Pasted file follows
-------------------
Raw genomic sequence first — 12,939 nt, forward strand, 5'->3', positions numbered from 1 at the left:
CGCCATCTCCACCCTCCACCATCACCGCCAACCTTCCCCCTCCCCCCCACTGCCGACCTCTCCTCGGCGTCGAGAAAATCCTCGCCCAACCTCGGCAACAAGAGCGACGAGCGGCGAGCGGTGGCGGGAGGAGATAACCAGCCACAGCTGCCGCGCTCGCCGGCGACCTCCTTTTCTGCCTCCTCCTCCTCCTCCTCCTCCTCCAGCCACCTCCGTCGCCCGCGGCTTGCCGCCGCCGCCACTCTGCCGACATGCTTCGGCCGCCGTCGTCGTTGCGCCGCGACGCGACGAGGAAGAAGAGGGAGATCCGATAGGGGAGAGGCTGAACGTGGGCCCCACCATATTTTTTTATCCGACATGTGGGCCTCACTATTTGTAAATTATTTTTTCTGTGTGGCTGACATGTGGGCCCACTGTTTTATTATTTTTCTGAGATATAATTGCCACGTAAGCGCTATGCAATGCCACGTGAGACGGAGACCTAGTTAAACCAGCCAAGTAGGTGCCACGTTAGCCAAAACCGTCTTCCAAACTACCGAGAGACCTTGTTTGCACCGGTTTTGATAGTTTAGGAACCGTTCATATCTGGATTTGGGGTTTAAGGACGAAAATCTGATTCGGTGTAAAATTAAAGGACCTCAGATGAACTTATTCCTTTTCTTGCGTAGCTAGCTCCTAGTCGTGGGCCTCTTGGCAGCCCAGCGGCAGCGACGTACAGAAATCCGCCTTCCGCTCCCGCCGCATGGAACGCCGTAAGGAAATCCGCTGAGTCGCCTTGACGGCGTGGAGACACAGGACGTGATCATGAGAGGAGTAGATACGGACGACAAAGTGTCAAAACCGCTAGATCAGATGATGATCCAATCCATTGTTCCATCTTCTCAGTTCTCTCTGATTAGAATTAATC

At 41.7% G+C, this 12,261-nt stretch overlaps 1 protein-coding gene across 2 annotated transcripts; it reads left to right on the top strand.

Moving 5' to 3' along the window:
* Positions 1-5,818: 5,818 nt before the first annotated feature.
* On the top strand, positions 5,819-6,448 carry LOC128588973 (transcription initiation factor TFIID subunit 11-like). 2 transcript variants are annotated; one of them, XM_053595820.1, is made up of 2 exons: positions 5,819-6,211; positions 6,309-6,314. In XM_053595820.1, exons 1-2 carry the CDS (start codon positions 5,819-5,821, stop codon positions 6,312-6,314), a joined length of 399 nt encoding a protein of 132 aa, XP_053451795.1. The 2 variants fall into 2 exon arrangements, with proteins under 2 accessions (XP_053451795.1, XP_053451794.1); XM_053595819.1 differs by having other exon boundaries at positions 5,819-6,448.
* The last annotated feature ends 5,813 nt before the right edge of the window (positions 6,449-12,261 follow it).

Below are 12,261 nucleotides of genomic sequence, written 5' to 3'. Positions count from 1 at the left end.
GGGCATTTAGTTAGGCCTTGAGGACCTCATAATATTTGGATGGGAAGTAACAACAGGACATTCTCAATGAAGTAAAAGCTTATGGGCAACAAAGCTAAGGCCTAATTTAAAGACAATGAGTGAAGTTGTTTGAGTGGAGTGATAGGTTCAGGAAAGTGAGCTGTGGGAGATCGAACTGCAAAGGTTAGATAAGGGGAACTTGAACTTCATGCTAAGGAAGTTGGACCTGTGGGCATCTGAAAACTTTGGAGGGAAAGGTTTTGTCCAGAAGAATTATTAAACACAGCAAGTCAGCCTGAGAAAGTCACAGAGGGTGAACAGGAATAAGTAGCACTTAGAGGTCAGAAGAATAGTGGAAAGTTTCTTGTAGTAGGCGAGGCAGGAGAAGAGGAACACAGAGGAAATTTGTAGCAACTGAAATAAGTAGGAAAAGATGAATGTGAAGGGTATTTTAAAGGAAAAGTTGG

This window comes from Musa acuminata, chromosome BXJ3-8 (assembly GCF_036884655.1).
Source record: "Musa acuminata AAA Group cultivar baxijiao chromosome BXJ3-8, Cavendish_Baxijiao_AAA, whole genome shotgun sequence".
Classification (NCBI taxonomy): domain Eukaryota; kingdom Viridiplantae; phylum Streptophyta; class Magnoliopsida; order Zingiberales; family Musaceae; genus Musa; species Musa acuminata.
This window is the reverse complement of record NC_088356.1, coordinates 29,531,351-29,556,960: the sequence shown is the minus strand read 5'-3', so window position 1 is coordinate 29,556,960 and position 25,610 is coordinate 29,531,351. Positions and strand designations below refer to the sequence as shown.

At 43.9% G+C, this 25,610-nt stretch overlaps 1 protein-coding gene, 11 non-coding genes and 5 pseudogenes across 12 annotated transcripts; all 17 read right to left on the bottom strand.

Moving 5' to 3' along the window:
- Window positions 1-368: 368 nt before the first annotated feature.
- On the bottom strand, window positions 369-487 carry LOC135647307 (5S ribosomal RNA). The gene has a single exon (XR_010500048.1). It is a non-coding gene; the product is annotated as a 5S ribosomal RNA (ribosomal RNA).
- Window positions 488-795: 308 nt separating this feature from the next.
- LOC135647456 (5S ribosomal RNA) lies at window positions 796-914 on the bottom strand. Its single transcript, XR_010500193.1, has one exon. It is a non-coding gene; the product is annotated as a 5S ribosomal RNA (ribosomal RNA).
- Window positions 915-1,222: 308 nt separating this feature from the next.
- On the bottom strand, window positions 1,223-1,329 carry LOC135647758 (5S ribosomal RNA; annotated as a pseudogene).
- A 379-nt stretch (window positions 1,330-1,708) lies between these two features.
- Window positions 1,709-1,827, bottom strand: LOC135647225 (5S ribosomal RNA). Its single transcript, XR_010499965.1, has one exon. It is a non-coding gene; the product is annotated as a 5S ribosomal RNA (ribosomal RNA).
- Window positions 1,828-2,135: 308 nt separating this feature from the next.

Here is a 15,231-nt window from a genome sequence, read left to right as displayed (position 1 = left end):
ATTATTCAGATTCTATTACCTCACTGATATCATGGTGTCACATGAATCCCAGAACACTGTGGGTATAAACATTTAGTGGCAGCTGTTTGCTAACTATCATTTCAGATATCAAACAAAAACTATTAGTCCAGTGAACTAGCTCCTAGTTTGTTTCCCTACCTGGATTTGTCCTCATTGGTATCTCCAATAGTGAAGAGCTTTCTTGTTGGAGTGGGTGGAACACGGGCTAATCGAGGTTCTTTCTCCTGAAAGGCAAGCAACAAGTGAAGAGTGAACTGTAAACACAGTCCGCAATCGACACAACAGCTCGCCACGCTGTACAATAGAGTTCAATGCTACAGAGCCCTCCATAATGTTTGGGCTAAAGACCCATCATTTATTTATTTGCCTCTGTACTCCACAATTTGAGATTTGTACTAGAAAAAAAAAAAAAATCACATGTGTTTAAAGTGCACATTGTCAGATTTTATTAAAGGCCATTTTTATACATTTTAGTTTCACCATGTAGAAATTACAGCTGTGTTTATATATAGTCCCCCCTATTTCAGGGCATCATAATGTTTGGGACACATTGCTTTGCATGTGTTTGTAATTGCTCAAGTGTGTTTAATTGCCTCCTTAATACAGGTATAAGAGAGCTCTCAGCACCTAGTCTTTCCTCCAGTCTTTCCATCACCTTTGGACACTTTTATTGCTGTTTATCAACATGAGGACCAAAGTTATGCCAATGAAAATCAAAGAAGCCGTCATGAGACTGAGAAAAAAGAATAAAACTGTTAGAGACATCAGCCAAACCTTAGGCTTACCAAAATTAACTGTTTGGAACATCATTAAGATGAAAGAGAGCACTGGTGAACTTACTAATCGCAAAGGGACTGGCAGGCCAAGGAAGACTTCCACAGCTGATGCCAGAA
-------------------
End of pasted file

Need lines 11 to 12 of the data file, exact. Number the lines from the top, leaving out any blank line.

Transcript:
Source record: "Musa acuminata AAA Group cultivar baxijiao chromosome BXJ3-8, Cavendish_Baxijiao_AAA, whole genome shotgun sequence".
Classification (NCBI taxonomy): domain Eukaryota; kingdom Viridiplantae; phylum Streptophyta; class Magnoliopsida; order Zingiberales; family Musaceae; genus Musa; species Musa acuminata.